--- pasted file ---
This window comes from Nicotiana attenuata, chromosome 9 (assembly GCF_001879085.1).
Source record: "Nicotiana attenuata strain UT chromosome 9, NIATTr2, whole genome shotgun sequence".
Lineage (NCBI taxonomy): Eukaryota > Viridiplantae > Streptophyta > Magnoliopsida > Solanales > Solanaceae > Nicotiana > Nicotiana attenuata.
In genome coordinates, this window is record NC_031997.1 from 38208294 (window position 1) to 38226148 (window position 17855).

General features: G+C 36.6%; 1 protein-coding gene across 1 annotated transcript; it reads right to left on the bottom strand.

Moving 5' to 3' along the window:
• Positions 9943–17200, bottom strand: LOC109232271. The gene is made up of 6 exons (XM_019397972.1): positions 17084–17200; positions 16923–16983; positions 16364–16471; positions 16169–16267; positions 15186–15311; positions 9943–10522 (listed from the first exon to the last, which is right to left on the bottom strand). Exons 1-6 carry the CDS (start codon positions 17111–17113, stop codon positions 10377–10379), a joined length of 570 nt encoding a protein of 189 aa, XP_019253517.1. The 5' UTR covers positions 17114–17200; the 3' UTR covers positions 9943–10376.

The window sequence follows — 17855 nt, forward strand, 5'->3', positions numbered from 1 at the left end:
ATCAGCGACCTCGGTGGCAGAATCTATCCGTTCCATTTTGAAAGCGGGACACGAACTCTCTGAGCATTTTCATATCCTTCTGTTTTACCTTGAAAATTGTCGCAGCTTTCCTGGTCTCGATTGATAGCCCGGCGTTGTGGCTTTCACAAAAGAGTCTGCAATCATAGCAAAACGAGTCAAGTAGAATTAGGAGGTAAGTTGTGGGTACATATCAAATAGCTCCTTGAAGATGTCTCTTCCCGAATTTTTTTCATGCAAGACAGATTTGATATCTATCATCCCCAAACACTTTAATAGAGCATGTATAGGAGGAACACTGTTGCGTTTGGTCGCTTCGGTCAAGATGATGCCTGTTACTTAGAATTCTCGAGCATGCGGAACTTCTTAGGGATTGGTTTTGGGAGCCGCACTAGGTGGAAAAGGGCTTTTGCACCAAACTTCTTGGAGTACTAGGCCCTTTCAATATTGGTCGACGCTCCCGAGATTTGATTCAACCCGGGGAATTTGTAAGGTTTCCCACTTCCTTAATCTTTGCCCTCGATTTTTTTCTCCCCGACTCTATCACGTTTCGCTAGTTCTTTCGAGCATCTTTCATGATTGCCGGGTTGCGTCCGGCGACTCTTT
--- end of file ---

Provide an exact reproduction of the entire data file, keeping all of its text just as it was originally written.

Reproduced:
This window comes from Nicotiana attenuata, chromosome 9 (assembly GCF_001879085.1).
Source record: "Nicotiana attenuata strain UT chromosome 9, NIATTr2, whole genome shotgun sequence".
Lineage (NCBI taxonomy): Eukaryota > Viridiplantae > Streptophyta > Magnoliopsida > Solanales > Solanaceae > Nicotiana > Nicotiana attenuata.
In genome coordinates, this window is record NC_031997.1 from 38208294 (window position 1) to 38226148 (window position 17855).

General features: G+C 36.6%; 1 protein-coding gene across 1 annotated transcript; it reads right to left on the bottom strand.

Moving 5' to 3' along the window:
• Positions 9943–17200, bottom strand: LOC109232271. The gene is made up of 6 exons (XM_019397972.1): positions 17084–17200; positions 16923–16983; positions 16364–16471; positions 16169–16267; positions 15186–15311; positions 9943–10522 (listed from the first exon to the last, which is right to left on the bottom strand). Exons 1-6 carry the CDS (start codon positions 17111–17113, stop codon positions 10377–10379), a joined length of 570 nt encoding a protein of 189 aa, XP_019253517.1. The 5' UTR covers positions 17114–17200; the 3' UTR covers positions 9943–10376.

The window sequence follows — 17855 nt, forward strand, 5'->3', positions numbered from 1 at the left end:
ATCAGCGACCTCGGTGGCAGAATCTATCCGTTCCATTTTGAAAGCGGGACACGAACTCTCTGAGCATTTTCATATCCTTCTGTTTTACCTTGAAAATTGTCGCAGCTTTCCTGGTCTCGATTGATAGCCCGGCGTTGTGGCTTTCACAAAAGAGTCTGCAATCATAGCAAAACGAGTCAAGTAGAATTAGGAGGTAAGTTGTGGGTACATATCAAATAGCTCCTTGAAGATGTCTCTTCCCGAATTTTTTTCATGCAAGACAGATTTGATATCTATCATCCCCAAACACTTTAATAGAGCATGTATAGGAGGAACACTGTTGCGTTTGGTCGCTTCGGTCAAGATGATGCCTGTTACTTAGAATTCTCGAGCATGCGGAACTTCTTAGGGATTGGTTTTGGGAGCCGCACTAGGTGGAAAAGGGCTTTTGCACCAAACTTCTTGGAGTACTAGGCCCTTTCAATATTGGTCGACGCTCCCGAGATTTGATTCAACCCGGGGAATTTGTAAGGTTTCCCACTTCCTTAATCTTTGCCCTCGATTTTTTTCTCCCCGACTCTATCACGTTTCGCTAGTTCTTTCGAGCATCTTTCATGATTGCCGGGTTGCGTCCGGCGACTCTTT